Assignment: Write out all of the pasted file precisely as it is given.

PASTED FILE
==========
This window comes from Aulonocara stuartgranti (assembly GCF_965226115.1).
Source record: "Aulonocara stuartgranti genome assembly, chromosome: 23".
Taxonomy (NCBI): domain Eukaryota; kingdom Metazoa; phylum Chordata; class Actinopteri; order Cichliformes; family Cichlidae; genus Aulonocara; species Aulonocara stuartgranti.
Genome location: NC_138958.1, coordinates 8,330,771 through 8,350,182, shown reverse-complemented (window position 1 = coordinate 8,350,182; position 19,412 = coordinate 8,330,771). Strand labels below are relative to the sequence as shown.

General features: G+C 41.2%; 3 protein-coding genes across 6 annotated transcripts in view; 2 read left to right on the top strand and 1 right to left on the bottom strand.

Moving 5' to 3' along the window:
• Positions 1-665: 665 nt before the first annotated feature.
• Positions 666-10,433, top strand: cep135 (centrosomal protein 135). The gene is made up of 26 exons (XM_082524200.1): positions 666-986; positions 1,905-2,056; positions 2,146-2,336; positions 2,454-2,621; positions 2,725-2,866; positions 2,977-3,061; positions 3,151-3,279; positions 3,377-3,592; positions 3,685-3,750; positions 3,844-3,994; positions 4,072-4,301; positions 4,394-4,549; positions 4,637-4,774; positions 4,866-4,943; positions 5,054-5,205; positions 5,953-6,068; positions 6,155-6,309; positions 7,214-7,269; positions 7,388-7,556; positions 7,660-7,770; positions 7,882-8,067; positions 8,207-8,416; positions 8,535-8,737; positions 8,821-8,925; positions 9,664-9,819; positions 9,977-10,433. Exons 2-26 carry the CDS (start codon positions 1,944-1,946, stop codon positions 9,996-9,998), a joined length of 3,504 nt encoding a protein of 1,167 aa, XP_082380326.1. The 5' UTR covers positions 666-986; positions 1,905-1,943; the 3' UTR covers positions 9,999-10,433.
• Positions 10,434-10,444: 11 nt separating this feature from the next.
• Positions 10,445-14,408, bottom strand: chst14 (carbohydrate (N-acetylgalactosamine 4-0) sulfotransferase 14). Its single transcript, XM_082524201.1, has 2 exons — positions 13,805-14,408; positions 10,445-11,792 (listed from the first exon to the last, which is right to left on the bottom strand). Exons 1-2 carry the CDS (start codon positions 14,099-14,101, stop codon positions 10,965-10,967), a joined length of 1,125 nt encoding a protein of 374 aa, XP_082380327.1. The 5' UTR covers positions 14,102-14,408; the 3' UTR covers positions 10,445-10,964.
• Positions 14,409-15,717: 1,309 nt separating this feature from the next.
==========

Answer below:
This window comes from Aulonocara stuartgranti (assembly GCF_965226115.1).
Source record: "Aulonocara stuartgranti genome assembly, chromosome: 23".
Taxonomy (NCBI): domain Eukaryota; kingdom Metazoa; phylum Chordata; class Actinopteri; order Cichliformes; family Cichlidae; genus Aulonocara; species Aulonocara stuartgranti.
Genome location: NC_138958.1, coordinates 8,330,771 through 8,350,182, shown reverse-complemented (window position 1 = coordinate 8,350,182; position 19,412 = coordinate 8,330,771). Strand labels below are relative to the sequence as shown.

General features: G+C 41.2%; 3 protein-coding genes across 6 annotated transcripts in view; 2 read left to right on the top strand and 1 right to left on the bottom strand.

Moving 5' to 3' along the window:
• Positions 1-665: 665 nt before the first annotated feature.
• Positions 666-10,433, top strand: cep135 (centrosomal protein 135). The gene is made up of 26 exons (XM_082524200.1): positions 666-986; positions 1,905-2,056; positions 2,146-2,336; positions 2,454-2,621; positions 2,725-2,866; positions 2,977-3,061; positions 3,151-3,279; positions 3,377-3,592; positions 3,685-3,750; positions 3,844-3,994; positions 4,072-4,301; positions 4,394-4,549; positions 4,637-4,774; positions 4,866-4,943; positions 5,054-5,205; positions 5,953-6,068; positions 6,155-6,309; positions 7,214-7,269; positions 7,388-7,556; positions 7,660-7,770; positions 7,882-8,067; positions 8,207-8,416; positions 8,535-8,737; positions 8,821-8,925; positions 9,664-9,819; positions 9,977-10,433. Exons 2-26 carry the CDS (start codon positions 1,944-1,946, stop codon positions 9,996-9,998), a joined length of 3,504 nt encoding a protein of 1,167 aa, XP_082380326.1. The 5' UTR covers positions 666-986; positions 1,905-1,943; the 3' UTR covers positions 9,999-10,433.
• Positions 10,434-10,444: 11 nt separating this feature from the next.
• Positions 10,445-14,408, bottom strand: chst14 (carbohydrate (N-acetylgalactosamine 4-0) sulfotransferase 14). Its single transcript, XM_082524201.1, has 2 exons — positions 13,805-14,408; positions 10,445-11,792 (listed from the first exon to the last, which is right to left on the bottom strand). Exons 1-2 carry the CDS (start codon positions 14,099-14,101, stop codon positions 10,965-10,967), a joined length of 1,125 nt encoding a protein of 374 aa, XP_082380327.1. The 5' UTR covers positions 14,102-14,408; the 3' UTR covers positions 10,445-10,964.
• Positions 14,409-15,717: 1,309 nt separating this feature from the next.